Federal Energy Regulatory Commission, or FERC, is the agency that regulates the interstate transmission of natural gas, oil, and electricity.
Before a pipeline company obtains authorization to construct or expand an existing interstate transmission pipeline, the company must first file a detailed project plan with the FERC. This plan is formally called an application for a Certificate of Public Convenience and Necessity (Certificate Application). The Certificate Application is a comprehensive document that describes the proposed project, its need and potential environmental impacts.
When a pipeline company like Williams is ready to begin preparing its Certificate Application, it typically initiates what is known as the FERC pre-filing process. Williams began the pre-filing process for the Atlantic Sunrise Project in the spring of 2014. The pre-filing process is designed to encourage involvement by citizens, government entities and other interested parties during the design stage of a proposed project. The FERC assigned the project pre-filing (PF) docket number PF14-8. All documents and correspondence submitted to or issued by FERC regarding the project can be accessed by referencing the docket number on FERC’s website.
As part of this process, the project sponsor hosts a series of public workshops in the areas potentially affected by the proposal. Representatives from FERC normally participate in these meetings as well. FERC may also hold its own public scoping meetings in the project area.
Williams filed its Certificate Application for the Atlantic Sunrise Project on March 31, 2015 (Docket Number CP15-138). Among other things, the Certificate Application contains a description of the new facilities, need for the project, detailed maps, schedules, and various environmental reports. This information details the various studies and analyses that have been conducted to determine what effect construction and operation could potentially have on the environment and community.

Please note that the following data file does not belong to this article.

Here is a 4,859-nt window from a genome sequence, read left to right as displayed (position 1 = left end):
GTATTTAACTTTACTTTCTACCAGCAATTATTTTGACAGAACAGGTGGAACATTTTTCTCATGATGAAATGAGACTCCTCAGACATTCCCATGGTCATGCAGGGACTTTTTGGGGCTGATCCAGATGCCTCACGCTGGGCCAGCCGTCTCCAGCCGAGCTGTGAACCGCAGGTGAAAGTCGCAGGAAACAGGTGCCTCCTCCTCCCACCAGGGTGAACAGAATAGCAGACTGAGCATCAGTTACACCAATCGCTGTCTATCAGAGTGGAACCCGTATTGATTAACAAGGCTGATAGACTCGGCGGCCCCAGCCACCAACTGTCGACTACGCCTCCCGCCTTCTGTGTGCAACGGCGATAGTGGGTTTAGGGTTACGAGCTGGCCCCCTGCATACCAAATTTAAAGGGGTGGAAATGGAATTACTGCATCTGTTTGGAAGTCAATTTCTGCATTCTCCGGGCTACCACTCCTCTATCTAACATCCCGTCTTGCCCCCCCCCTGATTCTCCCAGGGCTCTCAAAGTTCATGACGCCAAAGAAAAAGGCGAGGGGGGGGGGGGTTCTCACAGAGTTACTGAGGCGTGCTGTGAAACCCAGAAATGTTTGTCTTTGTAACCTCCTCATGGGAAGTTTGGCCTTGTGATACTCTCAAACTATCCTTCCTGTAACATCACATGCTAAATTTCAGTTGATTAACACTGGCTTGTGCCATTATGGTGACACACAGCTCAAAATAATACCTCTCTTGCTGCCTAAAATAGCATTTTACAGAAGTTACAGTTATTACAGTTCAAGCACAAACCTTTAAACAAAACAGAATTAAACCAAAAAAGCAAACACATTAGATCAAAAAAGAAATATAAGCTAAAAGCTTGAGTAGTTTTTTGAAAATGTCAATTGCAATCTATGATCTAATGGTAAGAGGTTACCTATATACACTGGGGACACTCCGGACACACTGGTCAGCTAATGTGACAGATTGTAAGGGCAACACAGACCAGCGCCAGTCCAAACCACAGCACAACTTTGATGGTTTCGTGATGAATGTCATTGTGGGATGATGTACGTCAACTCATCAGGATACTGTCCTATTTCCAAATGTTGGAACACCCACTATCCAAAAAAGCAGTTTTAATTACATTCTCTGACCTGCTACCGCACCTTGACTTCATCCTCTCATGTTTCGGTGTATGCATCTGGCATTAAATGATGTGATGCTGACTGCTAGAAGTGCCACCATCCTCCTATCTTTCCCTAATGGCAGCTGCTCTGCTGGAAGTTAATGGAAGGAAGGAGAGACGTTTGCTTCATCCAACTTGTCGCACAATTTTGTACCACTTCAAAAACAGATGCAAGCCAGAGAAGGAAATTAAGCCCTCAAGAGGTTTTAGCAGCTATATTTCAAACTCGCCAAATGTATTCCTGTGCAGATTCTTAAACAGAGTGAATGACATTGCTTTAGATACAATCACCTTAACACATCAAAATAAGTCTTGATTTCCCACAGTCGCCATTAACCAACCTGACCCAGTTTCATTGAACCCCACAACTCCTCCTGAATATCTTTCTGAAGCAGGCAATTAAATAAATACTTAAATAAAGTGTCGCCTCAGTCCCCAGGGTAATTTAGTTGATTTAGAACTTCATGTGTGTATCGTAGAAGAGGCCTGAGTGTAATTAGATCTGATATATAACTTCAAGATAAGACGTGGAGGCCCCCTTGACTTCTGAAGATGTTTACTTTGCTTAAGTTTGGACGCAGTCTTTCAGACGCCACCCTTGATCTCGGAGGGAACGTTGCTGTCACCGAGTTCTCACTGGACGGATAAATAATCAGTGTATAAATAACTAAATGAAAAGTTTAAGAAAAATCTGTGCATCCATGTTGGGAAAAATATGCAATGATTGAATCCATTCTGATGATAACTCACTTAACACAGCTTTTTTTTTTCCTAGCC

A copy of the application is available for viewing at local public libraries, as well as via FERC’s website by referencing Docket Number CP15-138.
Included in the Certificate Application are many exhibits that support the proposal. These exhibits include various environmental Resource Reports which include an analysis of route alternatives, as well as an analysis of potential impacts to water resources, vegetation and wildlife, cultural resources, socioeconomics, soils, geology, land use and, noise and air quality, and safety.
FERC prepared a comprehensive environmental evaluation known as an Environmental Impact Statement, using information included in the Certificate Application, information assembled by FERC staff, as well as information provided by state and federal agencies and the public. The Final Environmental Impact Statement was issued by FERC on Dec. 30, 2016, concluding that environmental impacts would be reduced to “less than significant levels” with the implementation of mitigation measures proposed by the company and FERC.
On Feb. 3, 2017, FERC issued an Order granting a Certificate of Public Convenience and Necessity for the Atlantic Sunrise project, concluding that the project is environmentally acceptable and is in the public interest.